SPARTANBURG, S.C. (WSPA) Mark Packer, vice president of the only synagogue in Spartanburg County, describes the war in Israel as a nightmare.  

“It’s not an exaggeration to say that this is one of the darkest moments in Jewish history since the Holocaust,” said Mark Packer, vice president of Temple B’nai Israel.

Following the Hamas attack, local rabbis’ and leaders are walking members of the Jewish community through the many emotions felt since October 7th. 

“There is great strength in us coming together and being unified as a community, it’s what the Jewish people have done for thousands of years,” said Courtney Tessler, CEO of Greenville Jewish Federation. “To overcome and survive by being together and working together, and we will do it again.”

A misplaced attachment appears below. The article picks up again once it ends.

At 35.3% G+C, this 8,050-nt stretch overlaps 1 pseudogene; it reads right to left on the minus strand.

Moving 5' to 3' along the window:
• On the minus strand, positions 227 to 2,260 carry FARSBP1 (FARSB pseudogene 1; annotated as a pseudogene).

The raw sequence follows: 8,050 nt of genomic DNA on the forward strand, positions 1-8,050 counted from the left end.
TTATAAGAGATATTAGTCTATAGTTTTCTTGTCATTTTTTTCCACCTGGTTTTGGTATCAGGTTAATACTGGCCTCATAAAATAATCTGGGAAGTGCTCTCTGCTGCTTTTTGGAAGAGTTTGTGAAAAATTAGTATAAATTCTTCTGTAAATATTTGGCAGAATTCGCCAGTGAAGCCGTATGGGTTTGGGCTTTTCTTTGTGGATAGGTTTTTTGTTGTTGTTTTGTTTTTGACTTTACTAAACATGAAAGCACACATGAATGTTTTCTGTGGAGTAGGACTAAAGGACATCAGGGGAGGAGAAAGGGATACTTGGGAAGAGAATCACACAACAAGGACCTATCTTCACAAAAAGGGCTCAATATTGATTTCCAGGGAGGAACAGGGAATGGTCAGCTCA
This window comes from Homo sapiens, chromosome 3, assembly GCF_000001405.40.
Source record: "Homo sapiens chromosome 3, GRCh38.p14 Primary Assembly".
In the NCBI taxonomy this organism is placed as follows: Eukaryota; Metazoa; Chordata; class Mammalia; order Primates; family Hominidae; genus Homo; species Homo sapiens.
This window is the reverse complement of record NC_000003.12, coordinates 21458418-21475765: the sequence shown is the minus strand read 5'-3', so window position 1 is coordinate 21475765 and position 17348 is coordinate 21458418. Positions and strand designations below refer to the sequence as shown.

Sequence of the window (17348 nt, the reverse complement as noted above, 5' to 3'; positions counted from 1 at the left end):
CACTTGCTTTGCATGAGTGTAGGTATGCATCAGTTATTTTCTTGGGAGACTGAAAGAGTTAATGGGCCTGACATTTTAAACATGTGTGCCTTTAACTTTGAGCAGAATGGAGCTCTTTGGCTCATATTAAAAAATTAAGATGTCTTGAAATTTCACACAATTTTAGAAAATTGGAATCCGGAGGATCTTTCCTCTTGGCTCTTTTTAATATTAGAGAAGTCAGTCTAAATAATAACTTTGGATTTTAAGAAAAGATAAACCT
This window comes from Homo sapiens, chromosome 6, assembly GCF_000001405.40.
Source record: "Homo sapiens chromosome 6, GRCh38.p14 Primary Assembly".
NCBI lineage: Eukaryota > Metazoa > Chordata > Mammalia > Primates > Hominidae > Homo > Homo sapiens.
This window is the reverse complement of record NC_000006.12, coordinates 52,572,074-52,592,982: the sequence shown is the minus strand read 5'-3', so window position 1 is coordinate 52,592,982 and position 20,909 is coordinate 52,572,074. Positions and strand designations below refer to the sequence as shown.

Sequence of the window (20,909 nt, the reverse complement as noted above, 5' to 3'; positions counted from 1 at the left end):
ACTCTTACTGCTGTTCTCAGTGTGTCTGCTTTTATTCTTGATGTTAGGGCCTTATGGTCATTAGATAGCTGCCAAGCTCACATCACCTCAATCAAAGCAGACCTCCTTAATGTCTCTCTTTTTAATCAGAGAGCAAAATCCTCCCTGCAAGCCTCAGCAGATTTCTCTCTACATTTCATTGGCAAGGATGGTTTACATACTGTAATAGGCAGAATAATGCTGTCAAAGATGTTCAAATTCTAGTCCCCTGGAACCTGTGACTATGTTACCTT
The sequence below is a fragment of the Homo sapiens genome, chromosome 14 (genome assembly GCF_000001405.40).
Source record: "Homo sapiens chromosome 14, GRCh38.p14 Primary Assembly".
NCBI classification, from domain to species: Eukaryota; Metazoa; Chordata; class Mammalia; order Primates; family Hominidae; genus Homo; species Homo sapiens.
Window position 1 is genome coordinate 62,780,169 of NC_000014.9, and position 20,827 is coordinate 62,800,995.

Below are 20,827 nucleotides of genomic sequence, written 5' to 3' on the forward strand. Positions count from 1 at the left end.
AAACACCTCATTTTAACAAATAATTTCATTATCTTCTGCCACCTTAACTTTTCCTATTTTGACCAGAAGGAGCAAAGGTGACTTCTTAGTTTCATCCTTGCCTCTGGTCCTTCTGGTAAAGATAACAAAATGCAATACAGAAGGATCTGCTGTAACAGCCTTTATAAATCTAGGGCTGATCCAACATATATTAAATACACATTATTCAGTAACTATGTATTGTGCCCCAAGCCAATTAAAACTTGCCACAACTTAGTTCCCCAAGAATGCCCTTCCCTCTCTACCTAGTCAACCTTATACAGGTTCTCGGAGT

Seeing chilling parallels between past events in Jewish history to what’s happening now in Israel is what many said is arguably the most disturbing part of it all.

“Judaism is a religion of memory and we remember our history with a sense of vividness, a sense of personal presence in those moments, and that’s what this terrible time in Israel is doing for us,” said Packer. “In a manner of speaking it’s forcing us to relive the traumas of our history.” 

But Packer and Tessler both said the Jewish community embodies strength, and they’re using it now.

“That’s what is important for people to take away,” said Tessler. “This isn’t about politics, it’s about people.”

“There are unarmed civilians on the Israeli side and the Palestinian side who are hurting and more are going to hurt,” said Packer. “The speediness of resolution, although mandated by the military and political circumstances, is especially urgent just because of the humanitarian crisis that we are seeing unfolding.”